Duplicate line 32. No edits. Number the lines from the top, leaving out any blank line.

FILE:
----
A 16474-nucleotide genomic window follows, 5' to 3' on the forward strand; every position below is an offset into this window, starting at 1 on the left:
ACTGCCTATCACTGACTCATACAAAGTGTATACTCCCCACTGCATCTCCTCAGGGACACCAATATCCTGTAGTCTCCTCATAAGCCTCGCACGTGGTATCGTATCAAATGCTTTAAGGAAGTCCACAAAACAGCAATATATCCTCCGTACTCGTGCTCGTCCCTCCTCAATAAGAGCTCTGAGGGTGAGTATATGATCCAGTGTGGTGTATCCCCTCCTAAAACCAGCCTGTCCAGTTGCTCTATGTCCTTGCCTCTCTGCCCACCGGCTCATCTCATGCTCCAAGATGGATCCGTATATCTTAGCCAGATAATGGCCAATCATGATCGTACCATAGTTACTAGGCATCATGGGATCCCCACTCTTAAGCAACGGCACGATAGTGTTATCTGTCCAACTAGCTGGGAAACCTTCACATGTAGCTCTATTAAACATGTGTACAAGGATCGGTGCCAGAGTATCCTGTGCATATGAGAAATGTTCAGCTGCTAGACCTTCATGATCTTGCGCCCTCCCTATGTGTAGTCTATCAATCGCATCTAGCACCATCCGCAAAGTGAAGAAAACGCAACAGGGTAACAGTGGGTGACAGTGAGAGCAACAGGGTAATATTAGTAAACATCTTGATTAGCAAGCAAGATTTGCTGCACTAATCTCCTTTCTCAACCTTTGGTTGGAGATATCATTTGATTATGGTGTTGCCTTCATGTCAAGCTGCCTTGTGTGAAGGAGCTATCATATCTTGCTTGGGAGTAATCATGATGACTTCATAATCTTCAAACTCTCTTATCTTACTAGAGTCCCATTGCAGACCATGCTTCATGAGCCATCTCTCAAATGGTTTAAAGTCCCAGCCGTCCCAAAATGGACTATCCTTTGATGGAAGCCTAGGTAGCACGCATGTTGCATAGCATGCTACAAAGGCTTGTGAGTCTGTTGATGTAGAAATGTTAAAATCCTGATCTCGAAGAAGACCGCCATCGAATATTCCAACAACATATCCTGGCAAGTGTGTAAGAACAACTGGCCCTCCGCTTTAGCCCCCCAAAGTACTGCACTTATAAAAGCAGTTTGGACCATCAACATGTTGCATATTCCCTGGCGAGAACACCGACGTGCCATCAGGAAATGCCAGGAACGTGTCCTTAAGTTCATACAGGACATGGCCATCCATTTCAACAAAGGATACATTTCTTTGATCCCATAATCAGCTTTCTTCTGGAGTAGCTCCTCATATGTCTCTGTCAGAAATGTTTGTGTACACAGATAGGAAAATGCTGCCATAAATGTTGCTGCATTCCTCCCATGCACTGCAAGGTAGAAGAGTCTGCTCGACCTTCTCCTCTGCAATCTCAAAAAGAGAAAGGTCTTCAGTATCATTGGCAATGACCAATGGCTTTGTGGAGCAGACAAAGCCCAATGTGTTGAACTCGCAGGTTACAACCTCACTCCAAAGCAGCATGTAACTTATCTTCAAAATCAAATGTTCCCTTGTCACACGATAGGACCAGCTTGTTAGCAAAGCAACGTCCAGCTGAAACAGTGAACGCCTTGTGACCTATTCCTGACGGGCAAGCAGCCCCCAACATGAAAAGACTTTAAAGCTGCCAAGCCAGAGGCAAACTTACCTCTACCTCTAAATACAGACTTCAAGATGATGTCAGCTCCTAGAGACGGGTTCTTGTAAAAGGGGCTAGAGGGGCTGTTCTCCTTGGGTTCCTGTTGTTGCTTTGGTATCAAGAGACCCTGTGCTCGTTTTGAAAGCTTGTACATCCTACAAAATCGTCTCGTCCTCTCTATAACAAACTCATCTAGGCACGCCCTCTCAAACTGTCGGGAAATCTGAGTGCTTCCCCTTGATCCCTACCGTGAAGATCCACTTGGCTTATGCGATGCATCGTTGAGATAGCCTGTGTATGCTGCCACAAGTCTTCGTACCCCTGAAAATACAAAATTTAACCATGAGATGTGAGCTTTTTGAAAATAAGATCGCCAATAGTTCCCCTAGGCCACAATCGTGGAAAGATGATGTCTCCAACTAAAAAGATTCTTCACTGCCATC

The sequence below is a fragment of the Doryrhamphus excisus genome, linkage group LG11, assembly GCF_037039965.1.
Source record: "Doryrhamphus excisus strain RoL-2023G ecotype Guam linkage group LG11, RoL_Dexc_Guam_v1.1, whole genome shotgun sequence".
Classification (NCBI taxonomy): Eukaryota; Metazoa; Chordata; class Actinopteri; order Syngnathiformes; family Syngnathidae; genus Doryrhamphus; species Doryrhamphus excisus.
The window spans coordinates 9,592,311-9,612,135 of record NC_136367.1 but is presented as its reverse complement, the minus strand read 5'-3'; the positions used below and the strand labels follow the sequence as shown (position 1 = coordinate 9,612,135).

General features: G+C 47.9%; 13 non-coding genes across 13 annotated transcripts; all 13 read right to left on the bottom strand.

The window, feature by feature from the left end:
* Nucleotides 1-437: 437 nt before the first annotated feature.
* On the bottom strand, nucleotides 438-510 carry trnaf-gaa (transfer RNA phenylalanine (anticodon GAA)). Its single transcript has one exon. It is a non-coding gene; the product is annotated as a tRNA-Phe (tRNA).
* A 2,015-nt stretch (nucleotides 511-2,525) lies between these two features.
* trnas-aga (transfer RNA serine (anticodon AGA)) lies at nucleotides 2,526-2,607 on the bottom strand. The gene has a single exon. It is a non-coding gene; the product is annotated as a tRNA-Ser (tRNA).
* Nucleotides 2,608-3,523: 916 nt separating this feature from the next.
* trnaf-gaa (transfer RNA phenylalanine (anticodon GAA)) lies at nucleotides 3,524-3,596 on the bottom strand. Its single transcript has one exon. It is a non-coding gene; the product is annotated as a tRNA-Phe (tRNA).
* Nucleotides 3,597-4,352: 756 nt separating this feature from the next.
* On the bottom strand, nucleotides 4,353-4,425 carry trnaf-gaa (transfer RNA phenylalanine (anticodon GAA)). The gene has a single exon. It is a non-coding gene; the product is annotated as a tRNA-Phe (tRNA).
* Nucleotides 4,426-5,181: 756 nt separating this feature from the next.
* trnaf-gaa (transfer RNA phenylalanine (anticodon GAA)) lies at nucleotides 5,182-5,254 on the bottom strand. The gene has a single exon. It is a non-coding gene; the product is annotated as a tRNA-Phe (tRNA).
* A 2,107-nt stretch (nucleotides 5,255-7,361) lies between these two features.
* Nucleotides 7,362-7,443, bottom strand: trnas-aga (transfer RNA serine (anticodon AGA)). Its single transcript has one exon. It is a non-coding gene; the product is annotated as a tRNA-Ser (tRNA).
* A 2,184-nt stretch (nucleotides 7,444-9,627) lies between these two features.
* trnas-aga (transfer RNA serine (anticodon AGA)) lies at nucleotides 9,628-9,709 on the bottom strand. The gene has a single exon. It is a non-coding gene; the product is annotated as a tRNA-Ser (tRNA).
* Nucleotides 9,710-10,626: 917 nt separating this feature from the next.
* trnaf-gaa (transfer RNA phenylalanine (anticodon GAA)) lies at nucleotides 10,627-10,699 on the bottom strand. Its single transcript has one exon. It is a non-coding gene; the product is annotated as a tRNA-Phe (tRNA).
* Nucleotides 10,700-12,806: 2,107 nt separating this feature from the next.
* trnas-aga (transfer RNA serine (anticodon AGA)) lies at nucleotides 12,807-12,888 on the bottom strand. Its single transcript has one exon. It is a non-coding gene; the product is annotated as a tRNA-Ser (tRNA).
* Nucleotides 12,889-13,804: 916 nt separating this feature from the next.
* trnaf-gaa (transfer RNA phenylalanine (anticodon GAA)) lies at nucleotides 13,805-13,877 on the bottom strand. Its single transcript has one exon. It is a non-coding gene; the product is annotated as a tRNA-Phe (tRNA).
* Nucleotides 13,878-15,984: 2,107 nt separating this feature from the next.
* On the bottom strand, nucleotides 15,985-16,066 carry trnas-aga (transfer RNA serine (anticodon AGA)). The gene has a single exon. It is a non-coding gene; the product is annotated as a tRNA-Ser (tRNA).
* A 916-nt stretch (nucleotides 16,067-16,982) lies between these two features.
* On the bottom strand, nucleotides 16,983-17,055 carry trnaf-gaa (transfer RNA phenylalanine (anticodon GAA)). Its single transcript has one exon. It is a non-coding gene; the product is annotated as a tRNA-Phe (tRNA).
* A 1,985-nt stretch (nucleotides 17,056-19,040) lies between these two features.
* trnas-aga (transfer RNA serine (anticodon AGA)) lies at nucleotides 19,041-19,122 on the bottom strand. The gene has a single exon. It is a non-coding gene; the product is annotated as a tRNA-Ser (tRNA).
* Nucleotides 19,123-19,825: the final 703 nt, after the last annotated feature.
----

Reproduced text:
* On the bottom strand, nucleotides 16,983-17,055 carry trnaf-gaa (transfer RNA phenylalanine (anticodon GAA)). Its single transcript has one exon. It is a non-coding gene; the product is annotated as a tRNA-Phe (tRNA).